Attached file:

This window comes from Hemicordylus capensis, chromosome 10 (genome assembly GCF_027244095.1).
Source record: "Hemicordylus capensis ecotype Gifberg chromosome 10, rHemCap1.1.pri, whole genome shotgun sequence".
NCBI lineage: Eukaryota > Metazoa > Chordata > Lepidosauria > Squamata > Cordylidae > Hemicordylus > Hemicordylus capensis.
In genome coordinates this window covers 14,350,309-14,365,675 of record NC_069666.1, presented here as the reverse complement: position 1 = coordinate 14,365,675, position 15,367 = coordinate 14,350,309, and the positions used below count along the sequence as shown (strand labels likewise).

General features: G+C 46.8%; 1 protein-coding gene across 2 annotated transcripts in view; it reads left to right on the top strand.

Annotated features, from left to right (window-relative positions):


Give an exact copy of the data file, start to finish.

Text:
This window comes from Hemicordylus capensis, chromosome 10 (genome assembly GCF_027244095.1).
Source record: "Hemicordylus capensis ecotype Gifberg chromosome 10, rHemCap1.1.pri, whole genome shotgun sequence".
NCBI lineage: Eukaryota > Metazoa > Chordata > Lepidosauria > Squamata > Cordylidae > Hemicordylus > Hemicordylus capensis.
In genome coordinates this window covers 14,350,309-14,365,675 of record NC_069666.1, presented here as the reverse complement: position 1 = coordinate 14,365,675, position 15,367 = coordinate 14,350,309, and the positions used below count along the sequence as shown (strand labels likewise).

General features: G+C 46.8%; 1 protein-coding gene across 2 annotated transcripts in view; it reads left to right on the top strand.

Annotated features, from left to right (window-relative positions):